Saturday, April 15, 1978: The Creature Walks Among Us (1956) / The Frozen Ghost (1945)

Synopsis: Dr. William Barton (Jeff Morrow) is a wealthy scientist who has his mind set on capturing the famed Gill-Man, who has been presumed dead in the Florida everglades since the events of Revenge of the Creature. A man tending to alligator traps in the area claims that the Gill-Man attacked him, badly damaging his face. He says he stabbed the creature with his knife. When Barton has the knife analyzed he discovers that the dried blood matches the blood samples taken from the creature when it was held at Marine Land.

Barton has assembled a team of researchers to assist him on his quest to capture the creature: Dr. Thomas Morgan (Rex Reason), Dr. Borg (Maurice Manson) and Dr. Johnson (James Rawley). He also brings along diver Jed Grant (Gregg Palmer). Dr. Barton’s beautiful young wife Marcia (Leigh Snowden) also insists on coming along, though this seems to nettle Dr. Barton a great deal.

Marcia is in every way a faithful wife; yet Barton is consumed by jealousy, constantly demanding to know who she has been talking to and warning her to stay away from other men.

Morgan discovers that Barton’s motives in capturing the creature are rooted in his belief that the creature can be adapted to survive out of the water, and useful knowledge might be gained from the creature that would benefit future space flights, which might require humans to undergo similarly radical adaptation. Morgan disagrees with the potential cruelty of such experiments, but he stays with the expedition out of curiosity.

Barton’s lavish yacht plies the waterways of the everglades, and they reach the point where they believe the Gill-man is residing. The creature is tracked down, and later an expedition sets out by small boat to find him. As in both the previous films, the piscicide rotenone is used to drug him, but he still manages to attack the small vessel. In the melee, the creature is doused with gasoline and badly burned.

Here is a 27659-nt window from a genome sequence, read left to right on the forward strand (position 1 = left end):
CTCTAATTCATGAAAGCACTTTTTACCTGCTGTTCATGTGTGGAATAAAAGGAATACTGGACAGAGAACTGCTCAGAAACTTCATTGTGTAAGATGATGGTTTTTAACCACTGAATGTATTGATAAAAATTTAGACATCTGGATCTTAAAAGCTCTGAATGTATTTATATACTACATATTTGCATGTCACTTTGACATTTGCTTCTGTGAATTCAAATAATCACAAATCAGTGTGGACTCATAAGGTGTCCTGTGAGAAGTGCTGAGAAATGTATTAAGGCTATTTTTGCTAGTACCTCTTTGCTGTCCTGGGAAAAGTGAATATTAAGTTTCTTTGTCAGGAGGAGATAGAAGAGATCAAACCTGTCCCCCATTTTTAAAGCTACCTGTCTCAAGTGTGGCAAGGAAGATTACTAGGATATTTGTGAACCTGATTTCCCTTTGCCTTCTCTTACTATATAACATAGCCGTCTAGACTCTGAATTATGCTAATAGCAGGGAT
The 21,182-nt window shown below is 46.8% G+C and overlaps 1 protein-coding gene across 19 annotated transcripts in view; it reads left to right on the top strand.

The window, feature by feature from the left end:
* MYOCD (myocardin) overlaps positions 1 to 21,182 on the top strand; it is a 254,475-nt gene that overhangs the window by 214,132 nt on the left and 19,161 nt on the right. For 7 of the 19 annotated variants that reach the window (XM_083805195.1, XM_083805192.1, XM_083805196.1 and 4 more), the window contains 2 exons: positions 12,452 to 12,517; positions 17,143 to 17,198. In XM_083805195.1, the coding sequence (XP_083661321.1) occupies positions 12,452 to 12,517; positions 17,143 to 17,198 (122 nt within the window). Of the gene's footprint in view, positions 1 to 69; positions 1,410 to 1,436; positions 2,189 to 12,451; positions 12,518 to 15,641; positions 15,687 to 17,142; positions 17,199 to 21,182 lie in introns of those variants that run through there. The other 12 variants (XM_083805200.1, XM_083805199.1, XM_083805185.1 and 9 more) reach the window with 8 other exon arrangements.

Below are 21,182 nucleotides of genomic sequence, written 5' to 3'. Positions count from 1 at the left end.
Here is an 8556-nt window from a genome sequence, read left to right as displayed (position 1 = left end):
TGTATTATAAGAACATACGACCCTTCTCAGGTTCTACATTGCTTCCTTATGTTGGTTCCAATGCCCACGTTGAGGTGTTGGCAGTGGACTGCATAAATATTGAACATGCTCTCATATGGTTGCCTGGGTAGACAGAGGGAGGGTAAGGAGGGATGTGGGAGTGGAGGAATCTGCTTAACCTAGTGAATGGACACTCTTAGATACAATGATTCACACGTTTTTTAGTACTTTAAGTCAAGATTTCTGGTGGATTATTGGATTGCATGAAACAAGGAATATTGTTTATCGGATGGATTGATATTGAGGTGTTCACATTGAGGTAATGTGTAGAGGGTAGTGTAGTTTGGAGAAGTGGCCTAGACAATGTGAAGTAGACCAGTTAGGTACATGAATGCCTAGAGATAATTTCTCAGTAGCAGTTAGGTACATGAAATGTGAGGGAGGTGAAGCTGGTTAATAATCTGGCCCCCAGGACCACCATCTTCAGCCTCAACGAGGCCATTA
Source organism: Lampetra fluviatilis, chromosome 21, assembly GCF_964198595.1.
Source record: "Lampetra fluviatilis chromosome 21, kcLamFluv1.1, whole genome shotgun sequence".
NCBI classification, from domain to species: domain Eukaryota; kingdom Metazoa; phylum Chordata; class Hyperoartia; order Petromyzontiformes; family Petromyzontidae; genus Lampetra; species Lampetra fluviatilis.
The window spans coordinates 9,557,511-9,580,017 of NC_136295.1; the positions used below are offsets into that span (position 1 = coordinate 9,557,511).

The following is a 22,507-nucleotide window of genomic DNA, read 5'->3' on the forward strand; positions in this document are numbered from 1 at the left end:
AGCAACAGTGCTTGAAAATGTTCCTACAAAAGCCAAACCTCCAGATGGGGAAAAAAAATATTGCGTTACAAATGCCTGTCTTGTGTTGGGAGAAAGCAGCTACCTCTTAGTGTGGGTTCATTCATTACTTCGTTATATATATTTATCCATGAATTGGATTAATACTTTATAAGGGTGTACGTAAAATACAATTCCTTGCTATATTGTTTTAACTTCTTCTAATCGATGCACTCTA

Back on the ship, the scientists struggle to save the creature’s life. Its gills have been badly damaged and Morgan and Barton perform a tracheotomy to allow it to breathe through its vestigial lungs. They discover that the creature’s outer skin has sloughed off in the fire, leaving an animal that appears more humanoid underneath. Grant sews clothing for its ungainly body with sailcloth.

Back in California, the creature takes up residence in a caged enclosure outside Barton’s mansion. Morgan argues that the creature’s savagery is a response to how it has been treated. If it is treated humanely, he argues, the creature will likely behave in a more humane manner. Barton thinks such ideas are nonsense.

Meanwhile, Barton has become obsessed with what he imagines are Marcia’s infidelities. While Marcia and Morgan are clearly attracted to each other, neither does anything to encourage the other. However, Grant becomes more and more brazen in his advances on Marcia, and despite her continued rejection of him he remains undeterred. Later he tries to assault Marcia while on guard duty, allowing the creature to escape. When Barton learns of Grant’s actions he fires him. Grant taunts him about being unable to control his wife, and in a fit of rage Barton strikes him from behind, accidentally killing him.

With Grant’s dead body in front of him, Barton quickly makes a decision: he tosses the body into the enclosure, and blames the creature for Grant’s murder….